Gordon Matta-Clark trained as an architect at Cornell University in the late 1960s but made his name as an artist, albeit one who engaged with architecture. Selecting properties that were slated for demolition, he transformed their interiors with cuts through floors and walls, creating ever more complex interpenetrating spaces. 'To visit his final works was to be seized by vertigo, as one suddenly realised that one could not differentiate between the vertical section and the horizontal plan, ' writes Yve-Alain Bois.
Matta-Clark was a central figure in an exhibition, L'Informe: Mode d'Emploi, which Bois and Rosalind Krauss curated at the Centre Pompidou (AJ 18.7.96); this book translates and illustrates the texts that accompanied it. The concept of the informe (the formless), drawn from a text by Georges Bataille, is used to counter the formalist theorising of Modern art, in which Clement Greenberg was pre-eminent. This is no simple reversal of Greenberg's emphasis, a foregrounding of 'content' instead of 'form'; rather, an attempt to locate 'certain operations that brush modernism against the grain'. 'Our project is to redeal modernism's cards - not to bury it, ' says Bois.
The book, like the exhibition, is in four (at first, surprising) sections.
Matta-Clark is included in the one devoted to entropy, in its many guises, along with his mentor Robert Smithson ('Glue Pour', 'Partially Buried Woodshed', etc). Here too is Ed Ruscha, 'census-taker of the little nothings that eat away at a city', whose photographs of empty parking lots in Los Angeles (their bays smeared with oil deposits) reflect a vision of 'the city itself as dust, as a mounting tide of nondifferentiation'.
A second category is horizontality: a reminder that visual art is not addressed only to the sense of sight.
Man takes pride in being 'vertical' (not on the horizontal axis of animals), but Greenberg's formalism 'presupposes the viewer's having forgotten that his or her feet are in the dirt'. Examining such artists as Jackson Pollock, Robert Morris and Andy Warhol (works made on the floor not the easel, and emphasising the pull of gravity), Bois and Krauss bring the body as well as the eyes into play - as also in the third category, pulse. Central there are Marcel Duchamp's Rotoreliefs - cardboard disks printed with spiral patterns that, once in motion, hypnotically corkscrew inwards and out. Their 'endless beat . . . plugs the 'purely optical' into the libidinal'; the visual and sexual are fused.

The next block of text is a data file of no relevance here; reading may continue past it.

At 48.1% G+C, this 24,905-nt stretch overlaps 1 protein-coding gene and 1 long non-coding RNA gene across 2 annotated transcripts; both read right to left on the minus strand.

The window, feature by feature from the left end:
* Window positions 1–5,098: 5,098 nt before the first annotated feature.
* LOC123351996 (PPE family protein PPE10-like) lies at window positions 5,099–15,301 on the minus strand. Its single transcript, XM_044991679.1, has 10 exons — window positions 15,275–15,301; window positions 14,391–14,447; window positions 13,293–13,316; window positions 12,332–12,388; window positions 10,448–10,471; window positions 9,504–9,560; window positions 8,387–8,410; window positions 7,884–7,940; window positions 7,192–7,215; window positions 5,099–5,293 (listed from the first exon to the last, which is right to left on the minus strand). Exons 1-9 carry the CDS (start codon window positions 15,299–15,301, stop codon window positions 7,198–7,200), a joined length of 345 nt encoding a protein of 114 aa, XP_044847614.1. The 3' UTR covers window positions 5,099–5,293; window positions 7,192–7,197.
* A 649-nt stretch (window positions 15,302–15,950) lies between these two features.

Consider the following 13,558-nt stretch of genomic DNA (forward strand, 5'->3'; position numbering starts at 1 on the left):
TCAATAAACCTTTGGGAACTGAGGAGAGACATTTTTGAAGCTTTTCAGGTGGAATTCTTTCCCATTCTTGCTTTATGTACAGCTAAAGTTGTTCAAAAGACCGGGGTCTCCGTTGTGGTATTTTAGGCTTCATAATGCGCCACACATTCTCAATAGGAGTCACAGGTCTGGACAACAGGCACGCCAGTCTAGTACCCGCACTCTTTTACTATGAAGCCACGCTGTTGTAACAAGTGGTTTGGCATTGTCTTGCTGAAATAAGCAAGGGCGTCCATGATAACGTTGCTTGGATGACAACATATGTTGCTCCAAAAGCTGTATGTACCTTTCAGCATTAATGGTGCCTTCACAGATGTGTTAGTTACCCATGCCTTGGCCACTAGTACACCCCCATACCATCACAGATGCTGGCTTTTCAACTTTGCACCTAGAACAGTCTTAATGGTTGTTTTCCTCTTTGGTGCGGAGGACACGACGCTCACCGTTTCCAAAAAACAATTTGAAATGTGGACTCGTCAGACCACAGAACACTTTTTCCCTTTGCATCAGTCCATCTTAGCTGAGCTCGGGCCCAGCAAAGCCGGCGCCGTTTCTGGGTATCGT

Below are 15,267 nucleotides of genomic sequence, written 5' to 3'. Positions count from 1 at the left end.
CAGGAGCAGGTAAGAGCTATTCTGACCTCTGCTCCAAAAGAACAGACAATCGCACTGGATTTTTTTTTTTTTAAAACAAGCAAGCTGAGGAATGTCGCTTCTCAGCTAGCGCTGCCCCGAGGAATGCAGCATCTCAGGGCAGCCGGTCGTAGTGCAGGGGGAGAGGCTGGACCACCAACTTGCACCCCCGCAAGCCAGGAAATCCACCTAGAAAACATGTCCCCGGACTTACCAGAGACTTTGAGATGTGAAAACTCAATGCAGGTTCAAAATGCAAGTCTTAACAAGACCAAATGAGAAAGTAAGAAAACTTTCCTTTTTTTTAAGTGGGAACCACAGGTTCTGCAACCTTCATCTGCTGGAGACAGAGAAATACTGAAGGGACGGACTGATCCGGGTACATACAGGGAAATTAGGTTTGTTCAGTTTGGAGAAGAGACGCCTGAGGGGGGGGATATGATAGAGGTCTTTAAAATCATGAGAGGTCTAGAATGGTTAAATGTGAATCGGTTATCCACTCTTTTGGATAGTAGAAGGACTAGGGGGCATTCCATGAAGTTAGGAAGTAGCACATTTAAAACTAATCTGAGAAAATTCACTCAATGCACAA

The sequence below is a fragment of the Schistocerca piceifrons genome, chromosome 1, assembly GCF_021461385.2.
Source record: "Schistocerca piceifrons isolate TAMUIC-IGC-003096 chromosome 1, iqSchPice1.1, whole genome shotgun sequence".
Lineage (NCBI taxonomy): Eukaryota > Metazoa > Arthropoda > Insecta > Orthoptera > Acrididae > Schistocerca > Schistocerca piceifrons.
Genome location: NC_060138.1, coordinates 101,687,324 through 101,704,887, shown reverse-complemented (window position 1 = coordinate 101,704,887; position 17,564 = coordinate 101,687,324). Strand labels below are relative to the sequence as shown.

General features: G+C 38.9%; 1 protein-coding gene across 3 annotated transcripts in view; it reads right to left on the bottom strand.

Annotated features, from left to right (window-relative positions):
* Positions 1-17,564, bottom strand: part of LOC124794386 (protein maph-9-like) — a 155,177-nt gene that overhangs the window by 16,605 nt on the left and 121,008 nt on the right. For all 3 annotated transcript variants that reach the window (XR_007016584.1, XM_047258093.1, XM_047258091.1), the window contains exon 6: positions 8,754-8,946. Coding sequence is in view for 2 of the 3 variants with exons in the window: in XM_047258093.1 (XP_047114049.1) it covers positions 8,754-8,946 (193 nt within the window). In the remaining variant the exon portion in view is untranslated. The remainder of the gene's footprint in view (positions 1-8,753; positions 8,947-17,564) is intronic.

Last of the categories is base materialism: encounters with mud and mould (Robert Rauschenberg), burnt plastic (Alberto Burri), excremental chunks of ceramic (Lucio Fontana), and a row of cows' feet propped against the wall of a Parisian slaughterhouse (a 1929 photograph by Eli Lotar). Matter can't always be idealised, is the dominant message; it is often repugnant.
The artists and works that Bois and Krauss discuss aren't necessarily confined to just one of these categories; the classification is meant to be 'porous'. And, as 'redealing the cards' implies, it's not a new orthodoxy they propose, an erasure of formalist accounts. Accepted as such, it is seductively subversive, acute in its observations and alternative readings.
The book, of course, can't reproduce the immediacy of the exhibition. Works in the 'pulse' category, for instance, dependent on experience over time, can't really be translated into words - precise though the authors' descriptions are. And, in Bruce Mau's elegant design, 'base materialism' looks all too tasteful - open to assimilation by that 'purely optical' realm which is supposedly on trial. This doesn't matter very much. The arguments survive, and question not just conventional accounts of Modernism but also art historical certainties about period and style.